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Could North Korea be Sent to the International Criminal Court Over Kim Jong-nam?


By Troy Stangarone

Under Kim Jong-un North Korea has continued to commit a wide range of human rights violations including political and religious discrimination, forced abductions, rape, and murder. These and other violations of the North Korean people’s rights have been well documented by both the UN Commission of Inquiry’s (COI) report and the continuing testimony of those who have escaped the regime. However, with it becoming increasingly clear that North Korea had a role in the assassination of Kim Jong-nam some have suggested that North Korea be investigated and tried by the International Criminal Court (ICC).

Despite North Korea’s human rights violations, North Korea has faced few costs for its actions. The United States has sanctioned both Kim Jong-un and his sister personally for their role in North Korea’s human rights violations, but despite the evidence against the regime there have been few efforts to hold the regime accountable. The COI report suggested referring North Korea to the ICC and the UN General Assembly has passed resolutions encouraging the UN Security Council to refer North Korea to the ICC, but these efforts have yet to result in the case being referred to the ICC.

In recent days we have seen both the South Korean government and South Korean human rights and defector organizations call for the ICC to take up the case of North Korea’s human rights violations. However, the ICC may not be a viable venue for holding North Korea accountable.

The ICC was established by UN member states to try cases of human rights violations and other crimes that states either did not have the capacity or the will to try. However, the court only has jurisdiction over crimes committed on or after July 1 2002 and those crimes committed by a State that has accepted the court’s jurisdiction by acceding to the Treaty of Rome or that is referred to it by the UN Security Council.

In the case of North Korea, its human rights violations committed before July 1, 2002 would not be eligible for review by the ICC, but all of the crimes committed since then and under Kim Jong-un would be within the court’s jurisdiction. However, North Korea is not a party to the Treaty of Rome, nor is Malaysia, and for the court to investigate and try the regime the UN Security Council would have to refer to case to the ICC. There seems little hope of that occurring.

When the UN General Assembly urged the UN Security Council previously to refer North Korea to the ICC, the Security Council declined to take up the case. Despite North Korea conducting an assassination using a toxin banned under the Chemical Weapons Convention (which North Korea is also not a party to) that could have endangered other lives, it seems unlikely that the Security Council would change its stance over the murder of Kim Jong-nam. This is especially the case with Russia having recently withdrawn from the Treaty of Rome declaring that the ICC had become politicalized when efforts were begun to bring Russians before the court for their actions in the Ukraine. Similarly, African states have withdrawn from the court as it has gone after their leaders. In this environment, it seems unlikely that Russia or China would allow a referral of North Korea to take place.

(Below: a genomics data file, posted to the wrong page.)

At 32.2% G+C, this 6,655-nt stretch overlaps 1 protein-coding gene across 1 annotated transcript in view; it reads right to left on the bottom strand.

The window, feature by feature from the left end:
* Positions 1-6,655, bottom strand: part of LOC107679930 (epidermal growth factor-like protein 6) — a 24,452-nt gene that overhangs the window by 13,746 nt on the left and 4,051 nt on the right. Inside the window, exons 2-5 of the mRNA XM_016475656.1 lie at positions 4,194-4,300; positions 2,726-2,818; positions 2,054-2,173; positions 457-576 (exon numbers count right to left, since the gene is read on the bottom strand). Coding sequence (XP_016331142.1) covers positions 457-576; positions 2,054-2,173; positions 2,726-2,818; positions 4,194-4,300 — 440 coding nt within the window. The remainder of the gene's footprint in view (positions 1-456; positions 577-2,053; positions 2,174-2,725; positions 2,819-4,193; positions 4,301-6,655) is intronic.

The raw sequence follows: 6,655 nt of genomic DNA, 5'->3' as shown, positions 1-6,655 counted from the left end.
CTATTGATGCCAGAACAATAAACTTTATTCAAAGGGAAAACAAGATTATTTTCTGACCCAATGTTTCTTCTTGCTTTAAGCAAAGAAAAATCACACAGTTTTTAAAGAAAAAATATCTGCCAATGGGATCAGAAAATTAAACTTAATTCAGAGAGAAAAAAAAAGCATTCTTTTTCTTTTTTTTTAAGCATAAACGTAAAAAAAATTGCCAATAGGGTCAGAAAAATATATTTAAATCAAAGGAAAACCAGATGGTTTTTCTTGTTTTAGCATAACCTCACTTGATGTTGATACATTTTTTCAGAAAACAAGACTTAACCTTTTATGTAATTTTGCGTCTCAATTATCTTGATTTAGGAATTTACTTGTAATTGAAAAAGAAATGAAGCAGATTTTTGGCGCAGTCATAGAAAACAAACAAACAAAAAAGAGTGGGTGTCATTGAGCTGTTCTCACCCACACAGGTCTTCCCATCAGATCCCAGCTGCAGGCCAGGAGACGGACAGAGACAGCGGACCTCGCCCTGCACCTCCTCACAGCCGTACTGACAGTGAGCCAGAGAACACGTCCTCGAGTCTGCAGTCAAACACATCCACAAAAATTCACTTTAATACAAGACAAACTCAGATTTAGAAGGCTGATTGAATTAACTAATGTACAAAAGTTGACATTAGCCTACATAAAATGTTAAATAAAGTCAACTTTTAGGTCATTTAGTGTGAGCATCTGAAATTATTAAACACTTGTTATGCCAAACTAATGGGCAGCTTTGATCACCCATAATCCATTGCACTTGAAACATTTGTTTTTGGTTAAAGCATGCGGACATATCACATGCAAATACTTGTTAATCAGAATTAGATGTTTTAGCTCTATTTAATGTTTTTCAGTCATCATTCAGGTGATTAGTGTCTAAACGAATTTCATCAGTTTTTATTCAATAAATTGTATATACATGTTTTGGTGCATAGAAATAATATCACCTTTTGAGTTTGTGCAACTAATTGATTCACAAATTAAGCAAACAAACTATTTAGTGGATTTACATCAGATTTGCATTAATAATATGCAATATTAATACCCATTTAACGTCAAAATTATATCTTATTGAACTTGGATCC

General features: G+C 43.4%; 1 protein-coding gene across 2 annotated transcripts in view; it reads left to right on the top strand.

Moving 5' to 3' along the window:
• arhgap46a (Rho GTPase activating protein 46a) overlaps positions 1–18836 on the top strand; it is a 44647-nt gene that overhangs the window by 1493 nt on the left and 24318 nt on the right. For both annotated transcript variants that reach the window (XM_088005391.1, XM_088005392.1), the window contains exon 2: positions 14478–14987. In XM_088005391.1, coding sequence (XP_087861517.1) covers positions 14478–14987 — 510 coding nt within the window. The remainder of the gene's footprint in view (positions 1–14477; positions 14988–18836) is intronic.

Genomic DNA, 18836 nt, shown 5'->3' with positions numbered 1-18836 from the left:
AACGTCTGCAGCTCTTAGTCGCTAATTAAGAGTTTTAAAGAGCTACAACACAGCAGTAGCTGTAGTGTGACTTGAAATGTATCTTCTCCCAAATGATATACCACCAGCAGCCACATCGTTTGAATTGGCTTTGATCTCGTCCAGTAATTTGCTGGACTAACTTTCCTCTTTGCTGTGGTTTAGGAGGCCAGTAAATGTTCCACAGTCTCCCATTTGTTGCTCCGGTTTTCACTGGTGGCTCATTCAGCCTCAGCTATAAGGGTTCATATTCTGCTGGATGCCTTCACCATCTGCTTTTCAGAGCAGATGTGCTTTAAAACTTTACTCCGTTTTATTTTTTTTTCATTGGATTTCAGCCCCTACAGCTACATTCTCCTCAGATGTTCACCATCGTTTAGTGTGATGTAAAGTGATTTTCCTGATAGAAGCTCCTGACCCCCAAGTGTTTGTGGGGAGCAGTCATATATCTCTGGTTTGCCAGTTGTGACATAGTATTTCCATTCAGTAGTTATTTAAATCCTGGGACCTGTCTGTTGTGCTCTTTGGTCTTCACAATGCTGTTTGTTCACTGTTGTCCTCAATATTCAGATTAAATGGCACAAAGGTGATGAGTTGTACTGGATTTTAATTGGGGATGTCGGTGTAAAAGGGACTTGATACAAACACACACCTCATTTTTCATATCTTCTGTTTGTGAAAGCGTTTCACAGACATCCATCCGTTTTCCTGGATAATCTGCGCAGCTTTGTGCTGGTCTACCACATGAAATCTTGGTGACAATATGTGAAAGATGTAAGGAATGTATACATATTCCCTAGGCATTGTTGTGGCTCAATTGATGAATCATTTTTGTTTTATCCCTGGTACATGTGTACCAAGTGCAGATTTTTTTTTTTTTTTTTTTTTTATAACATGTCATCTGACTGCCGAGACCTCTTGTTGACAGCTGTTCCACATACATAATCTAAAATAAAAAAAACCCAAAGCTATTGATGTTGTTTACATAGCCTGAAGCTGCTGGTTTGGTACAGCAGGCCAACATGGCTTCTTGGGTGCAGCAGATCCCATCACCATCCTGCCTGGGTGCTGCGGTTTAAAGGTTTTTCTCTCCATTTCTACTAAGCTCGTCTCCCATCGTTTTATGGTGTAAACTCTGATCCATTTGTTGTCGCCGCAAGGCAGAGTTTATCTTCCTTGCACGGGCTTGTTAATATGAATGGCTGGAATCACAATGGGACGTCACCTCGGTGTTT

If the ICC is not a viable option, what recourse does the international community have? There are a series of states that have universal jurisdictions which allows for the prosecution of crimes against humanity in national courts. Spain, for example, has tried a series of individuals from Latin America for human rights violations with its case against Augusto Pinochet, the former Chilean dictator, being one of the higher profile examples. The indictment by a Spanish judge led to Pinochet being arrested in London and held for more than a year before being allowed to return to Chile where we was later tried for his crimes. While Kim Jong-un is unlikely to travel abroad and risk facing arrest, courts with universal jurisdiction could potentially be used to go after other North Korean officials who do travel abroad or to seek financial awards that seize North Korean assets.

Troy Stangarone is the Senior Director for Congressional Affairs and Trade at the Korea Economic Institute of America. The views expressed here are the author’s alone.

Photo from United Nation’s Photo on flickr Creative Commons.

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The Peninsula blog is a project of the Korea Economic Institute. It is designed to provide a wide ranging forum for discussion of the foreign policy, economic, and social issues that impact the Korean peninsula. The views expressed on The Peninsula are those of the authors alone, and should not be taken to represent the views of either the editors or the Korea Economic Institute. For questions, comments, or to submit a post to The Peninsula, please contact us at ts@keia.org.